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July 1st, 2003

Growing Up In SoHo

by Alexandra Schwimmer

Where are all the SoHo kids? Certainly when I was growing up, crossing Broome Street with my doll carriage on the way to Thompson Street Park, I did not encounter any playmates until I arrived at the Park. Now that I have completed my first year at Connecticut College, I realize how few of us there really are. Kids I meet from New York City are from Uptown. There is not even the random TriBeCean thrown into the mix of a college campus only two and a half hours from the City.

When applying to college, I thought to myself that I would leave the City and the neighborhood which I love for four years in order to get a taste of something new. What I discovered was that there was nothing new which could challenge the old. The thirty six square blocks of my neighborhood can possibly teach a local sitting on the steps outside of What Comes Around Goes Around more about diversity and the interactions of people than four years of classes in these subjects. I am currently applying to transfer to a city school, so I can return to my streets.

Terms which come naturally to my lips such as “cut through the lot”, “a few blocks up”, and even “across the street” do not apply out of the city, as streets are roads, blocks constitute streets, and asphalt parking lots do not exist. True, children grow up faster in a City. This is because they are able to. The City stimulates individuals to grow and forces their minds open to all nationalities of the world. On a basic walk to pick up some eggs at the Portuguese Deli on Grand Street, a New Yorker will pass Caribbean, Argentine, Italian, and Indian restaurants, not to mention the French one across the street and Ken and Bob’s late Nineteenth century American saloon up the block.

Development certainly occurs faster in an urban environment but it is a positive kind of developing, not the detrimental fast life constantly being stereotyped. The City teaches you to have a tougher skin and more realistic outlook towards life, yet you also learn not to take small kindnesses for granted. This positive way of growing up is, of course, highly influenced by the neighborhood you grow up in.

SoHo is a true neighborhood. Thompson Street Park has undergone much renovation and safety planning since my days of swinging and sliding. There is no longer a great risk of splinters or falling onto bare concrete, the edges have been smoothed and the ground is now covered in bouncy rubber to break the falls. Mine was the SoHo of the Eighties and early Nineties. I remember the Duck Man, walking all around the neighborhood wheeling his rack of two foot tall stuffed yellow ducks and the smell of the Italian Feast as I won my annual goldfish in its plastic bag. To the SoHo of today, I can offer these words of advice: don’t stray far. As a sparkling red shoed young woman once said, “There’s no place like home.” There truly is no place on earth quite like SoHo; our neighborhood is an experience unique unto itself. It is a very different thing to have grown up Uptown with Central Park and a doorman. There are very few doormen in SoHo and one does not need to wear a tie or pantyhose to walk our streets. Everything about SoHo is casual cool- the height of fashion. True neighborhoods just exist, they are not forced upon you. While there are strong European overtones and influences, there is no specific ethnic group which controls the neighborhood. SoHo is made up of art galleries, fashion boutiques, restaurants, hotels, outdoor cafes, and tourists. There is no other neighborhood in the City where you can?Ǭ bet on next week’s boxing match at the bar and bring your dog inside for brunch.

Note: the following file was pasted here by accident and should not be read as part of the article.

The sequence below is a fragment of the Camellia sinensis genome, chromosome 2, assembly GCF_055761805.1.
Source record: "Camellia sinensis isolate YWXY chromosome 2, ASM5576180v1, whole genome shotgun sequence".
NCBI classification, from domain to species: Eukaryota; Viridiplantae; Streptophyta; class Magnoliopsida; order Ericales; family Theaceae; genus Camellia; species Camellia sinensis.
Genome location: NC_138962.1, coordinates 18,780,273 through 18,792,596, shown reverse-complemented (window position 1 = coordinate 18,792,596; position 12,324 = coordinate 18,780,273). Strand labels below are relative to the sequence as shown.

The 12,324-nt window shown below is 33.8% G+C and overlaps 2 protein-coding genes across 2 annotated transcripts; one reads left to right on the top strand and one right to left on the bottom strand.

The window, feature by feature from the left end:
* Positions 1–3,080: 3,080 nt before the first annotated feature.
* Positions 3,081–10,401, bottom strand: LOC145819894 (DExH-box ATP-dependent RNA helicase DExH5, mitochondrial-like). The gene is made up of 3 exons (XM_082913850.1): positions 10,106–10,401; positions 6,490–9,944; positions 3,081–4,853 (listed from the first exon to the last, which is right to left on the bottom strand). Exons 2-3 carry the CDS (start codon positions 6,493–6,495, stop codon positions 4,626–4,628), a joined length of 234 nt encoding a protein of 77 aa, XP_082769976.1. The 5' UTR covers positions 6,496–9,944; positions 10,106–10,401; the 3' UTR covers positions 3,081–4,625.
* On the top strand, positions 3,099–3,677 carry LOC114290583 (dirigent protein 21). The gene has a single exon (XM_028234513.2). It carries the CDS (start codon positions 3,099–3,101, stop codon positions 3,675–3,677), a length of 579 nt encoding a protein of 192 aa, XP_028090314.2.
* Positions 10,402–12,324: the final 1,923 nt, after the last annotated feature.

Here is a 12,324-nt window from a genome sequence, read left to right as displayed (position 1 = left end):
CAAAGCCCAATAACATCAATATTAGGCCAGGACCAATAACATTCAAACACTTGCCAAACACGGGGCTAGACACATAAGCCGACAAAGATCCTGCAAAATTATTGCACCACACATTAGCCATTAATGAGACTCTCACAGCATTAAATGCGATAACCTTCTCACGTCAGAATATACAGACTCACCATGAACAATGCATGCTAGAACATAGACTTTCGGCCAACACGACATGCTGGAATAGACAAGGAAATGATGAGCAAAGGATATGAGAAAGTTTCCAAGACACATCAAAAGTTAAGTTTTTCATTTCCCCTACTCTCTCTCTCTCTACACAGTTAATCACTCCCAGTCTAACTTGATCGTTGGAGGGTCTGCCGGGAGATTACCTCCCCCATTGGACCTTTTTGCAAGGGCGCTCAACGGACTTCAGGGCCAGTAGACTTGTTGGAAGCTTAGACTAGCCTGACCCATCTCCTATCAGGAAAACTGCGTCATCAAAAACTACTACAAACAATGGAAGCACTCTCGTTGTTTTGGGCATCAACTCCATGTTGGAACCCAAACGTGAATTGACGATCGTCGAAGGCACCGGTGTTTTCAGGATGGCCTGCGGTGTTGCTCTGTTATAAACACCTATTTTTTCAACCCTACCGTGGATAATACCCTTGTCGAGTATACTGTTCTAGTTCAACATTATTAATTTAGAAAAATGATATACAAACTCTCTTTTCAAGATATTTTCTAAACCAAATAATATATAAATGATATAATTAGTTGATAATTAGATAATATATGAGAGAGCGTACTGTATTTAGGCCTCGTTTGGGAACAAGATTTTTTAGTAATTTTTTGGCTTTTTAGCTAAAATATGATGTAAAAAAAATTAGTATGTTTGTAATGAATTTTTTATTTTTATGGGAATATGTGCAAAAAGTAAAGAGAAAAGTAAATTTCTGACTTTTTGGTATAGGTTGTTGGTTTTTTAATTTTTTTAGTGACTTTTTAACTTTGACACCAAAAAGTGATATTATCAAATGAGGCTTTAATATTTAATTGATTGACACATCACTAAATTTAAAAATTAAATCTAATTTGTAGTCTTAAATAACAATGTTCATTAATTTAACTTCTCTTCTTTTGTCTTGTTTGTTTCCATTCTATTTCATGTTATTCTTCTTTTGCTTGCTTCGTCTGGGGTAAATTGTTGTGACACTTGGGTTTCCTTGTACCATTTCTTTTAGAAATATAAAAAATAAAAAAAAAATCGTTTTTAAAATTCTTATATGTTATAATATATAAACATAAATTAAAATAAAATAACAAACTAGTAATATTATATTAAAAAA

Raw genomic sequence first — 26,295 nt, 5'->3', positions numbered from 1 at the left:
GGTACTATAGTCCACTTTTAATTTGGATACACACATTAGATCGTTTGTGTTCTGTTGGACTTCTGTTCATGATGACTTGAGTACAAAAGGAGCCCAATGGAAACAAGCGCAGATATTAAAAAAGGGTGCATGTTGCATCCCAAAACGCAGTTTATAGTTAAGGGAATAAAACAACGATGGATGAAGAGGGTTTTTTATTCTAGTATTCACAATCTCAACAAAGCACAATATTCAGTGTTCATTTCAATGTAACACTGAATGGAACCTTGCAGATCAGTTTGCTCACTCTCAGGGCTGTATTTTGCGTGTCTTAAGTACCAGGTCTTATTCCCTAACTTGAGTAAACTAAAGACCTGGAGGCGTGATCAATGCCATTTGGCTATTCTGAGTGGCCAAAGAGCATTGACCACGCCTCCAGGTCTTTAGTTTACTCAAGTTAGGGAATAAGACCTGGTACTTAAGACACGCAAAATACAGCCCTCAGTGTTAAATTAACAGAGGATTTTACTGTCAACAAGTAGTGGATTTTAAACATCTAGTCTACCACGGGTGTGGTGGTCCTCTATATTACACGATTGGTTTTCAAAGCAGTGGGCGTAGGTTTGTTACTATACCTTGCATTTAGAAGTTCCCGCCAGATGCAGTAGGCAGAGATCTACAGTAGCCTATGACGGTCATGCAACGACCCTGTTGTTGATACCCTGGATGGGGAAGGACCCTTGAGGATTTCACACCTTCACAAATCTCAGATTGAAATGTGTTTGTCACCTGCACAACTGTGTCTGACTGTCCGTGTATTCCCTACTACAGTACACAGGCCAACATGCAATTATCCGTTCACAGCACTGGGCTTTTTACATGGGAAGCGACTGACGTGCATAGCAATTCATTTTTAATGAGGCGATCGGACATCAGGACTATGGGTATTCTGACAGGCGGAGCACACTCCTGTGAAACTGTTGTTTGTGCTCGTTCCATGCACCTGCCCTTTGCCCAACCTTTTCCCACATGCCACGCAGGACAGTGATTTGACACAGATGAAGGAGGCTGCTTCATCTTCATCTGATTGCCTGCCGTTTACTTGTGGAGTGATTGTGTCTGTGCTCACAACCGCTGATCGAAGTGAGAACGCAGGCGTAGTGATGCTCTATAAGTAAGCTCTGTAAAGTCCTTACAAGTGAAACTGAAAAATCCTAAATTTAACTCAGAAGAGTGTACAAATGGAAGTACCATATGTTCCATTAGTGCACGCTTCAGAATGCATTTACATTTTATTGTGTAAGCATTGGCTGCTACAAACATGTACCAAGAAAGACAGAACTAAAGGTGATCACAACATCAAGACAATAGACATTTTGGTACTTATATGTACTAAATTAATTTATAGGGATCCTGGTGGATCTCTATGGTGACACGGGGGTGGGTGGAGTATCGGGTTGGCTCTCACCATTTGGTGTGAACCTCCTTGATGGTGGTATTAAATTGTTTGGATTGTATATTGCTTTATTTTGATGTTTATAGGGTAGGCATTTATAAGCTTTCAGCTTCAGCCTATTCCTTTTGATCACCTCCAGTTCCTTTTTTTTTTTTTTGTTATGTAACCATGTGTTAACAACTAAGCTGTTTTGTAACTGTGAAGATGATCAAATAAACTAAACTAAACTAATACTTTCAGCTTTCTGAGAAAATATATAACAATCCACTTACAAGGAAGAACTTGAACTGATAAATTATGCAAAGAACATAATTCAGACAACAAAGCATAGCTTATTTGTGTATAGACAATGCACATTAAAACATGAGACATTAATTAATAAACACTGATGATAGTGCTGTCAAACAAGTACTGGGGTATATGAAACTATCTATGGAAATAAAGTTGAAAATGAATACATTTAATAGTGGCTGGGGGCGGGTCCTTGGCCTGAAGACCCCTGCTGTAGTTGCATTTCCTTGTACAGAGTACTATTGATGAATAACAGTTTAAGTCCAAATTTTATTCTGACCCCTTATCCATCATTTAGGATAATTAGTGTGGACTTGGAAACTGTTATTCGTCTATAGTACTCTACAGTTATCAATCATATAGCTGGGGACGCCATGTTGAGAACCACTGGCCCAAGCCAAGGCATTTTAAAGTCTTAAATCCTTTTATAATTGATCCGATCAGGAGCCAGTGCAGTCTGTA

College campuses attempt to recreate neighborhoods yet the New England charm loses its idealistic state when you have grown up in the real thing and lived the vibe. Suburban campuses across the nation are built in the New England town style, all dormitories and classrooms face inwards, onto a large green, away from the outside world. Lofts and apartments in SoHo look outwards onto the streets below and buildings across. SoHoites are a curious artistic assemblage who appreciate their privacy mixed with splashes of variety as soon as they leave their front door. Never the twain shall meet.

The love of neighborhoods is enough to make a young woman change her geographical life plan. A day in June, sitting at a caf? table, World Cup Soccer blaring on opposite corners of West Broadway, enthusiastic fans who have gathered from across the globe fall into the street at the final goal waving their flags. I gather more material and characters in one hour of SoHo Time than in four years spent sitting in New England classrooms, gazing at the trees and green grass with khaki fleece clones all around. To me, the concrete and bubble gum feels more natural than grass and bubbles.

Alexandra Schwimmer

Filed Under: Articles | Arts & Leisure | New York





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